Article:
Black folks have never needed Quentin Tarantino.
That may seem like a fairly obvious observation to everyone — except Quentin Tarantino. The acclaimed but controversial director has a long history of dabbling in Black culture both in his art and persona — which isn’t all too different from a number of acclaimed white creatives and entertainers. But with Tarantino, especially as of late, there’s always an arrogance behind his flirtations with Blackness that reveals a racism rooted in his belief that he is the lone voice in Hollywood raising questions and starting debates about race. His sense of self-importance was magnified when his 2013 western epic about slavery Django Unchained hit theaters. The movie was understandably polarizing; the story of a freed slave trained by a German bounty hunter to kill slave owners is a heady premise. But when critics took the director to task, he defended everything from the film’s gleeful and gratuitous use of the N-word to the film’s uneasy mix of comedy and brutal violence. He dismissed the criticism as “ridiculous” and claimed that it was on him to present the “reality” of what Black people endured during slavery.
In a recent New York Times article, author Bret Easton Ellis interviewed the Hateful Eight director about that upcoming movie and a number of other things. During the interview, Ellis sets the table for Tarantino’s arrogance with his own condescending dismissal of racism in Hollywood. “We touch on this year’s Oscars and the supposed Oscar snubbing of Ava DuVernay’s Martin Luther King movie Selma,” Ellis writes. “Which caused a kind of national sentimental-narrative outrage, compounded by the events in Ferguson, and which branded the Academy voters as old and out-of-it racists — despite the fact that 12 Years a Slave had won Best Picture the year before.”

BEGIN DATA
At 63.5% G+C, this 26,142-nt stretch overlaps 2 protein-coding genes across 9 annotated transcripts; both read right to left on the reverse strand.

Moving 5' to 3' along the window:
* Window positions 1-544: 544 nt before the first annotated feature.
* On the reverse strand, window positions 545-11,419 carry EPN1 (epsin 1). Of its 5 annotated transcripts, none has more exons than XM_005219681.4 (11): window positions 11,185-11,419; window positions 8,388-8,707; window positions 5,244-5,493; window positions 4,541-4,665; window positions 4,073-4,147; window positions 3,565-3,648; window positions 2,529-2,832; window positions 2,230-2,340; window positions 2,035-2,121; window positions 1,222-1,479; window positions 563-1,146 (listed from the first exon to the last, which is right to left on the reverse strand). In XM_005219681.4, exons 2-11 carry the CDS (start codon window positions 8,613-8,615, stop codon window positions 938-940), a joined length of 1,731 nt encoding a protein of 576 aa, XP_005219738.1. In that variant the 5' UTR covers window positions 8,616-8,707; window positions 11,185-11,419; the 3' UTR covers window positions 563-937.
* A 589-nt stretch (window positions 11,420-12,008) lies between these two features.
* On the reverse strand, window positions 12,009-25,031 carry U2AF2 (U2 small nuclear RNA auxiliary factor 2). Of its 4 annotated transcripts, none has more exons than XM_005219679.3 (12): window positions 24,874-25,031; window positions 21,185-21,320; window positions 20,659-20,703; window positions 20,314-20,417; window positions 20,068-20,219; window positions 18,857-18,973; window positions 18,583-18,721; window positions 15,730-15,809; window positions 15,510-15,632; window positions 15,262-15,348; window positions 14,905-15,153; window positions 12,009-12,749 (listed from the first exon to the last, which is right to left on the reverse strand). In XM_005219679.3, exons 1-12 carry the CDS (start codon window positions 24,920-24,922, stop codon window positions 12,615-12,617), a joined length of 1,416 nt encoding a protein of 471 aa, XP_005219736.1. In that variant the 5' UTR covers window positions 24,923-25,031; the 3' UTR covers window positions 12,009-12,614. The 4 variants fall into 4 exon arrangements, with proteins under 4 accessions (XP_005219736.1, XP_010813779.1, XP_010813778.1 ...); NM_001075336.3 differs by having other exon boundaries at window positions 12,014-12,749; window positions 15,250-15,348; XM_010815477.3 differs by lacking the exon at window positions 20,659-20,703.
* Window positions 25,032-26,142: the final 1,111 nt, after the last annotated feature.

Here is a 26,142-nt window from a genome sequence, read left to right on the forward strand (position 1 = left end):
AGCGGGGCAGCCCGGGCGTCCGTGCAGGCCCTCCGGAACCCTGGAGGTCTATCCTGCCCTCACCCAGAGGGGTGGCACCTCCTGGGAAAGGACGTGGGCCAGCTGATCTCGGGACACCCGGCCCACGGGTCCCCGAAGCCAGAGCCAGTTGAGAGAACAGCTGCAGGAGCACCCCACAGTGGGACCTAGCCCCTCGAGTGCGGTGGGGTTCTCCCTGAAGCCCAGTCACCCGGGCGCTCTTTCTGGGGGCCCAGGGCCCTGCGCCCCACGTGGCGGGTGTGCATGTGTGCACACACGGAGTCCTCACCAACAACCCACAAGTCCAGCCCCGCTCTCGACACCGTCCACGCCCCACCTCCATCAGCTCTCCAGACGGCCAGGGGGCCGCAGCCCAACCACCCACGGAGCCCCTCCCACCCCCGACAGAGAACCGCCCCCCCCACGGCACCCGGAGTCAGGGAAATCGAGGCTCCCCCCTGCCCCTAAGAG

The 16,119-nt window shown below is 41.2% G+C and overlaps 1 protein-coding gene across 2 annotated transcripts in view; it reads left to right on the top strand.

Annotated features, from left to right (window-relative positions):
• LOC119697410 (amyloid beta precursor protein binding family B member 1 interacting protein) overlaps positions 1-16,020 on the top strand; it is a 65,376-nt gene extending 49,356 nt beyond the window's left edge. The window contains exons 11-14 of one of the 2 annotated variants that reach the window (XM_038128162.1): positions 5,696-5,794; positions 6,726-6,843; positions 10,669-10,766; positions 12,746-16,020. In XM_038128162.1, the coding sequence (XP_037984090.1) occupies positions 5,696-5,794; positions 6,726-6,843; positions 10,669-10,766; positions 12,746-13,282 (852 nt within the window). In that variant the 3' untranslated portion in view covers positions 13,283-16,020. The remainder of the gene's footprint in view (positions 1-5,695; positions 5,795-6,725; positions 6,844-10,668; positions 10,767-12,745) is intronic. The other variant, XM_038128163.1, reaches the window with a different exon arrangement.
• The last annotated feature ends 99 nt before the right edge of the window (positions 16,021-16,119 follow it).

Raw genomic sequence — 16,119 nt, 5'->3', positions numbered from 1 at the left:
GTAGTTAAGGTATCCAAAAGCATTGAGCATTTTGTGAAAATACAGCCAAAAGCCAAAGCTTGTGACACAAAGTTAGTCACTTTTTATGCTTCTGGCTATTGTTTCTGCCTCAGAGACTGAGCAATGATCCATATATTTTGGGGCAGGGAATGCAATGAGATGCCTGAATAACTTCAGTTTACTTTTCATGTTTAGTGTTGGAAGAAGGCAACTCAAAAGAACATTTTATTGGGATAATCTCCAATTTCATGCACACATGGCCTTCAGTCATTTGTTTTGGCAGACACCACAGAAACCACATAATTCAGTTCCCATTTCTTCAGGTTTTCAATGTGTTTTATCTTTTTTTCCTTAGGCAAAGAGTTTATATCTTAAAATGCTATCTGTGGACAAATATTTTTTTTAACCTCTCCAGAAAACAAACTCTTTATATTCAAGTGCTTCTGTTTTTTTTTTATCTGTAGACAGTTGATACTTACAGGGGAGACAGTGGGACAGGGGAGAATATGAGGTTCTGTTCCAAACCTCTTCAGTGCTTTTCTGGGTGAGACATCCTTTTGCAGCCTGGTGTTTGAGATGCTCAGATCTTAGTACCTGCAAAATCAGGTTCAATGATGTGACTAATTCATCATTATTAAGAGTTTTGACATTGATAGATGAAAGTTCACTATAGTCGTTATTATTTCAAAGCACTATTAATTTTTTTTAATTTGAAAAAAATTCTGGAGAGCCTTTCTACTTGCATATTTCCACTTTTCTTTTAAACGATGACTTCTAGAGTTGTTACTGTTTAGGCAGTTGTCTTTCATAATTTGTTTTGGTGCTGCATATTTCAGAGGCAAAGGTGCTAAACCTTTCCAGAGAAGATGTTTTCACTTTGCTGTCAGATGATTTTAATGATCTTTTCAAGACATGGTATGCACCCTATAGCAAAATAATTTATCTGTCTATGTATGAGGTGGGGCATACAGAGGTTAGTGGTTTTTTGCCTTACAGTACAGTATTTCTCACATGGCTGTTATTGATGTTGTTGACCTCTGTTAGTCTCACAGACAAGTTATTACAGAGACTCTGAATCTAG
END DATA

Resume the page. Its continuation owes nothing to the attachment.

But Tarantino offers a much sharper and disrespectful dismissal of DuVernay’s film: ‘She did a really good job on Selma but Selma deserved an Emmy.’’
He later “clarified” his Selma statements after the justified backlash: “[I] basically meant, ‘it’s like a TV movie?’ Which Bret and myself being from the same TV generation, was not only understood, but there was no slam intended,” Tarantino said via statement. “Both Bret and myself come from the seventies and eighties when there were a lot of historically based TV movies: the King mini-series written by Abby Mann staring Paul Winfield; ‘Crisis at Central High’ with Joanne Woodward. And ‘Judge Horton and the Scottsboro Boys.’ These were great TV movies. I’d be honored to be placed next to those films. However, I haven’t seen it. Does it look like a seventies TV movie? Yes. Does it play like one, I don’t know, I haven’t seen it.”
Tarantino thinks the general public has no idea what a TV movie is, apparently. And he still got another dig in at the film.
Duvernay’s moving drama doesn’t need a Tarantino co-sign; Selma stands as a powerful film regardless of nominations and awards. And Tarantino’s take on Selma was appalling, but it was arguably not even the most inflammatory statement he made during his Times interview. Immediately after discussing that movie, the director turned his attention to Black critics who dared question the motives, validity and merit of Django Unchained.
‘‘If you’ve made money being a critic in black culture in the last 20 years you have to deal with me,’’ he says. ‘‘You must have an opinion of me. You must deal with what I’m saying and deal with the consequences.”